Writing 101: What A Good Editor Will Do
Sometimes I get bugged when people say they ‘haven’t got around to writing a book’ as if it’s a whiffly-whaffly hobby you pick up, like doing some knitting. Writing is a real challenge, I’m still learning, and the process is long. What’s more, it doesn’t end when you think it does. Next comes editing.
Editing is hard work, both for the editor and the writer. On the left is a column of notes I had this week from my editor. Dealing with all of these queries can be tricky and head-spinning.
A couple of months ago I wrote a short piece about the new breed of editors, and said this;
It’s important to match the right editor to the author. An editor may ask for much more than just minor changes and even demand a complete reworking of material. I can see a future where writers must be prepared to think very differently about books. The work won’t stop with the delivery of the manuscript. That’s where it will start to get interesting. I for one can’t wait. Writers work alone, get no feedback and often go off-track. If there’s trust, an editor can collaborate with the writer to ensure that the book stays focussed and sharp, and become something unique.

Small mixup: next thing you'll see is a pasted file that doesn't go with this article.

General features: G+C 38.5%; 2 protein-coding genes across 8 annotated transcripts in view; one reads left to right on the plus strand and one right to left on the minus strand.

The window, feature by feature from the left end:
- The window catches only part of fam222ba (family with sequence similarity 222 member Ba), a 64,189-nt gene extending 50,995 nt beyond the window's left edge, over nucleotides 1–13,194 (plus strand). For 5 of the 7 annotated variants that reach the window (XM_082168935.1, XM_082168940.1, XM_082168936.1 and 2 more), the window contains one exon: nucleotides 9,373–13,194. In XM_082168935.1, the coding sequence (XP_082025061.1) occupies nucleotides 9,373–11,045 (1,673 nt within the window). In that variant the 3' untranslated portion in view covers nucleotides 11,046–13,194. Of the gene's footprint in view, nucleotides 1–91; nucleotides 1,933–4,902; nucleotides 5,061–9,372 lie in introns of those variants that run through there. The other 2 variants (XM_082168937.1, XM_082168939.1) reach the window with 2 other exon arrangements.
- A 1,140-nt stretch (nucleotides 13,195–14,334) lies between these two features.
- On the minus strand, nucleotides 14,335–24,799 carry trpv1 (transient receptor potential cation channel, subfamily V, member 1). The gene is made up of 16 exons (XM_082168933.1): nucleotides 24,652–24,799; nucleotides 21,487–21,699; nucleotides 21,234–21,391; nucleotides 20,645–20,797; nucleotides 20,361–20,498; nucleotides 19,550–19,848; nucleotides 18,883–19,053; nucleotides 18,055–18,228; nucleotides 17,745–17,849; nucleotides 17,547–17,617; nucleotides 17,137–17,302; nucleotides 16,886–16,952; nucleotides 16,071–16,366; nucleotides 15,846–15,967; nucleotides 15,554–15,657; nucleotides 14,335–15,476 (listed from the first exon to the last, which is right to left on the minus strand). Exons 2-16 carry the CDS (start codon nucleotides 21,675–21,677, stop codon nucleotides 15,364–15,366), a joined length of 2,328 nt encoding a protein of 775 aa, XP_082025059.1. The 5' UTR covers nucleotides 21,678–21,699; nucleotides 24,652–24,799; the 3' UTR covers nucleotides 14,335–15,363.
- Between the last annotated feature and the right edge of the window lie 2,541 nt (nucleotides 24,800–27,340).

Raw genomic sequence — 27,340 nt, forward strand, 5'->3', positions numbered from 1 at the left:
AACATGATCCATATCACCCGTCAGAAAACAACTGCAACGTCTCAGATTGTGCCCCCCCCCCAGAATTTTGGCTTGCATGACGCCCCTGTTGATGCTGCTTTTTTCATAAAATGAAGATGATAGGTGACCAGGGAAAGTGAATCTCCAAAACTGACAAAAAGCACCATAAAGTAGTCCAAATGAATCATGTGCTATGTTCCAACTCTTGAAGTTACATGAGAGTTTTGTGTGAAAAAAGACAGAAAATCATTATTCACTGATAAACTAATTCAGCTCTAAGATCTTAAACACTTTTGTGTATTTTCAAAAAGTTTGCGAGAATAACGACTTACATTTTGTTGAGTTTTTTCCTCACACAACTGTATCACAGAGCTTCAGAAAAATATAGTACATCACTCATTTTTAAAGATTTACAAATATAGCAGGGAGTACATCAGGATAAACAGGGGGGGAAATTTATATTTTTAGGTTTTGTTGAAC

Well, that prophecy is coming about sooner than I expected. At the moment I’m at different stages on several books. Each book has three edits and a proof. The first edit is thematic, the second detailed, the third a fine-tune, and the proof is for cleaning out mistakes. Sometimes you’re doing more than one set at once.
One of my editors is older and more instinctive. He’s a seasoned professional who gets to know the writer, trusts the work, nudges me in a certain direction and suggests guidelines. We communicate by email using electronic editing software.
The other I’m working with is a new breed, more of a collaborator. He has a vision of the book that may not match mine, but is prepared to thrash it out in order to raise the work to a higher level, from a ‘maybe’ purchase to a ‘must-have’. We work in the same room together on bits of paper, with pens. This one is younger.
They’re radically different styles and both are equally valid. I enjoy both, but lately have particularly enjoyed the latter because I love collaborating. I’d really like to work with another writer on a project and mash up something, probably because that’s how I was trained. I don’t think I have a logical mind, but editors provide and demand logic. If you don’t take this stage seriously, you have no book.